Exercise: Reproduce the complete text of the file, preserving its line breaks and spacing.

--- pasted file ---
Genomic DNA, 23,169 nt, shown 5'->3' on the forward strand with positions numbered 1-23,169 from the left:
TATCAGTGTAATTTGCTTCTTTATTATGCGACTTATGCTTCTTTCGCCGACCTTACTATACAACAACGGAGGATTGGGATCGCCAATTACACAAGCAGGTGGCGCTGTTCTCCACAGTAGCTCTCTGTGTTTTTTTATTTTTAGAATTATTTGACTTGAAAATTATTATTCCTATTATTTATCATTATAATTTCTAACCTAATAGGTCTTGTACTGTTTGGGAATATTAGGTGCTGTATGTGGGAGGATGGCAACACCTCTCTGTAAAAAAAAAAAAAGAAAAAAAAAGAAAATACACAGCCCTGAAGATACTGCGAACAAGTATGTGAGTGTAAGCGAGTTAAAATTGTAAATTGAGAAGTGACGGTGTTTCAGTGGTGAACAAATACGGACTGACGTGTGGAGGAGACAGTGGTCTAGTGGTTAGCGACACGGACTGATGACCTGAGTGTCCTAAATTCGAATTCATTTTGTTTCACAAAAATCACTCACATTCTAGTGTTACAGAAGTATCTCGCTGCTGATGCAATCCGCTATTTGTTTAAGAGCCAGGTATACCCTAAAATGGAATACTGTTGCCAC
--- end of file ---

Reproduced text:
Genomic DNA, 23,169 nt, shown 5'->3' on the forward strand with positions numbered 1-23,169 from the left:
TATCAGTGTAATTTGCTTCTTTATTATGCGACTTATGCTTCTTTCGCCGACCTTACTATACAACAACGGAGGATTGGGATCGCCAATTACACAAGCAGGTGGCGCTGTTCTCCACAGTAGCTCTCTGTGTTTTTTTATTTTTAGAATTATTTGACTTGAAAATTATTATTCCTATTATTTATCATTATAATTTCTAACCTAATAGGTCTTGTACTGTTTGGGAATATTAGGTGCTGTATGTGGGAGGATGGCAACACCTCTCTGTAAAAAAAAAAAAAGAAAAAAAAAGAAAATACACAGCCCTGAAGATACTGCGAACAAGTATGTGAGTGTAAGCGAGTTAAAATTGTAAATTGAGAAGTGACGGTGTTTCAGTGGTGAACAAATACGGACTGACGTGTGGAGGAGACAGTGGTCTAGTGGTTAGCGACACGGACTGATGACCTGAGTGTCCTAAATTCGAATTCATTTTGTTTCACAAAAATCACTCACATTCTAGTGTTACAGAAGTATCTCGCTGCTGATGCAATCCGCTATTTGTTTAAGAGCCAGGTATACCCTAAAATGGAATACTGTTGCCAC